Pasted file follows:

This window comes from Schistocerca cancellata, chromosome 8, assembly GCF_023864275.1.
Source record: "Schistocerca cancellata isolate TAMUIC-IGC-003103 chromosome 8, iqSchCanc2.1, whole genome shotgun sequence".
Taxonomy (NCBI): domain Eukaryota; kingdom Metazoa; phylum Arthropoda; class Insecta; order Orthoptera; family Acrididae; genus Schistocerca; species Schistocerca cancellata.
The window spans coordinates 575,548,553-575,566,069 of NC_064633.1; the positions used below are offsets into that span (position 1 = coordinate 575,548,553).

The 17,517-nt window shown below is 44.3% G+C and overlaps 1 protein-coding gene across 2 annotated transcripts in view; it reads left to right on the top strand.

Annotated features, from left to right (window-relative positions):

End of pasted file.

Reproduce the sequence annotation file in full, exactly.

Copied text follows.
This window comes from Schistocerca cancellata, chromosome 8, assembly GCF_023864275.1.
Source record: "Schistocerca cancellata isolate TAMUIC-IGC-003103 chromosome 8, iqSchCanc2.1, whole genome shotgun sequence".
Taxonomy (NCBI): domain Eukaryota; kingdom Metazoa; phylum Arthropoda; class Insecta; order Orthoptera; family Acrididae; genus Schistocerca; species Schistocerca cancellata.
The window spans coordinates 575,548,553-575,566,069 of NC_064633.1; the positions used below are offsets into that span (position 1 = coordinate 575,548,553).

The 17,517-nt window shown below is 44.3% G+C and overlaps 1 protein-coding gene across 2 annotated transcripts in view; it reads left to right on the top strand.

Annotated features, from left to right (window-relative positions):